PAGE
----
Among the eleven examples of antisemitism provided by the IHRA is the assertion that Israel constitutes “a racist endeavour.” 

This specifically targets the Palestinian historical narrative of the Nakba where 750,000 Palestinians were expelled or displaced from their homeland by Zionist militias in the founding in 1948 of the Jewish state of Israel.

To be called an antisemite for citing the Nakba is classic anti-Palestinian racism, says Abdelnour.

It is an academic rite of passage for Abdelnour to experience APR style microaggressions.

“When I completed my undergraduate degree at the University of Toronto I was elected to serve as a member on the Governing Council representing my campus. During that time another member of the council repeatedly made anti-Palestinian comments to me, including advocating for mass murder of Palestinians. I was still young at the time and didn’t feel I could address his bigotry within the council, and so chose to withdraw from the position,” he stated.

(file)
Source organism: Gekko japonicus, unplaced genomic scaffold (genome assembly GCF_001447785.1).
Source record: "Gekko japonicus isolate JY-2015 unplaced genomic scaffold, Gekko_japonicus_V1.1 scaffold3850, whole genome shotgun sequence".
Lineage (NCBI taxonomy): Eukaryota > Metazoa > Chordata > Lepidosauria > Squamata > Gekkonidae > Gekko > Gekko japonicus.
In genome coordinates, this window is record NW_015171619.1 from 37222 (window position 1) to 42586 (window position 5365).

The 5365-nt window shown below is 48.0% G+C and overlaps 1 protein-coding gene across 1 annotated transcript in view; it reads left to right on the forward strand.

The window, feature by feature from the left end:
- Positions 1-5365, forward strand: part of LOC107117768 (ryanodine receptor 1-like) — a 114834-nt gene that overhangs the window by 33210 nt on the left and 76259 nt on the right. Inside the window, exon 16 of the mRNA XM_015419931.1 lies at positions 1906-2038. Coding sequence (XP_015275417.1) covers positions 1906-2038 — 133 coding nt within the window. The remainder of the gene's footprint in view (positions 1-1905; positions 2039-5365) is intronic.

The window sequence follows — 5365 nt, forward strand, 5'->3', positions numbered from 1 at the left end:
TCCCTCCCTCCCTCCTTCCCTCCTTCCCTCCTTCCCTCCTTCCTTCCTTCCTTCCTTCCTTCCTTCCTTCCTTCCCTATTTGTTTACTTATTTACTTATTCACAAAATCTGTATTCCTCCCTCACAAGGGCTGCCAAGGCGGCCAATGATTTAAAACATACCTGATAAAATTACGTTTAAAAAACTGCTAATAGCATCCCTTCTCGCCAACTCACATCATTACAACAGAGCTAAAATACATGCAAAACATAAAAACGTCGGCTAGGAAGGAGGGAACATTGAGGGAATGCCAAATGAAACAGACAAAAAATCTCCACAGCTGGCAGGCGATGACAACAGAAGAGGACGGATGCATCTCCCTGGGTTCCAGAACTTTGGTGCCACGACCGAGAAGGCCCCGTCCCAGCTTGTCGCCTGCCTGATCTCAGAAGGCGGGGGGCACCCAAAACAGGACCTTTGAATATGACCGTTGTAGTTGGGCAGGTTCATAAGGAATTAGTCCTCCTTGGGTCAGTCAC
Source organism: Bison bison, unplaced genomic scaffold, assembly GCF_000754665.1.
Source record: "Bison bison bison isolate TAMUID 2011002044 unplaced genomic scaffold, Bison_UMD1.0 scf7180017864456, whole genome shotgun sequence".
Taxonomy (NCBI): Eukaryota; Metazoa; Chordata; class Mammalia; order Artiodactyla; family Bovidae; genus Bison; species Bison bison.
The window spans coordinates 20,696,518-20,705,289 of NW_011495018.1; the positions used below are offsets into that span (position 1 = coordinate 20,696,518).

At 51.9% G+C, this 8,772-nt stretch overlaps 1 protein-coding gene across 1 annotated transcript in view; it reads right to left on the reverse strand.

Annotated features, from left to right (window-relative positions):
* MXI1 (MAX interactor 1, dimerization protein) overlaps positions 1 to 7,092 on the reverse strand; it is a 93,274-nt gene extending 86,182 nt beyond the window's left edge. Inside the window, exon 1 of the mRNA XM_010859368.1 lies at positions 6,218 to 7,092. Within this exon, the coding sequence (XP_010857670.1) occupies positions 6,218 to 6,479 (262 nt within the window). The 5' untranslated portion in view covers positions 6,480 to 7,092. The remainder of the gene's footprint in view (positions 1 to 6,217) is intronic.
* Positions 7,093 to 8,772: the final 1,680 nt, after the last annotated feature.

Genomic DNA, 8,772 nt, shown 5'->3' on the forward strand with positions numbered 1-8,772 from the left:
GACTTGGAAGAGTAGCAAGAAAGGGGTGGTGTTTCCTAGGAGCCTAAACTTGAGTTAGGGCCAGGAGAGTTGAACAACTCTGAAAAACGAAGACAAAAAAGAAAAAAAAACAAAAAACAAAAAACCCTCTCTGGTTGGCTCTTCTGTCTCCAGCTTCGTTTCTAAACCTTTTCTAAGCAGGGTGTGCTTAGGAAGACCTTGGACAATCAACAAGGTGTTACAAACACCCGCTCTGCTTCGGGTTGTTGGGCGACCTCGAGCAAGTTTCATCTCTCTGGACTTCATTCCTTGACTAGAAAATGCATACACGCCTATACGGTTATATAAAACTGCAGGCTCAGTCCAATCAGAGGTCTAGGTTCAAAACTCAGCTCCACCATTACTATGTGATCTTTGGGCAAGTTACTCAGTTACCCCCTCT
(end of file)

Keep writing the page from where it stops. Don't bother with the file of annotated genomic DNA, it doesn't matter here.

More recently, Abdelnour was approached by a colleague at a conference who reacted negatively to an essay he had published on Israel’s military industrial complex. 

“Rather than discuss the work however, he proceeded to engage in genocide and (Israel) Apartheid denial, as well as tokenization and belittling the Palestinian condition,” he added.

Unfortunately, local Palestinians in Canada will find themselves having to carefully navigate past the raw emotions still festering after the Hamas attack in order to express their own unique perspective. It may not be easy, just as it was hard to talk about root causes following the 9-11 attacks on the twin towers in Manhattan in 2001. 

Editors note 2023/10/16: It was reported in this story by that a Hamilton NDP MPP in the Ontario legislature Sarah Jama in a tweet this week called for a ceasefire in face of an impending Israeli military invasion threatening the besieged people of Gaza following a brutal Hamas attack. Her party, the NDP had not at the time taken a position. But this changed on Saturday, October 14 when delegates at the federal NDP convention in Hamilton indeed called for such an action as part of an emergency resolution on the crisis.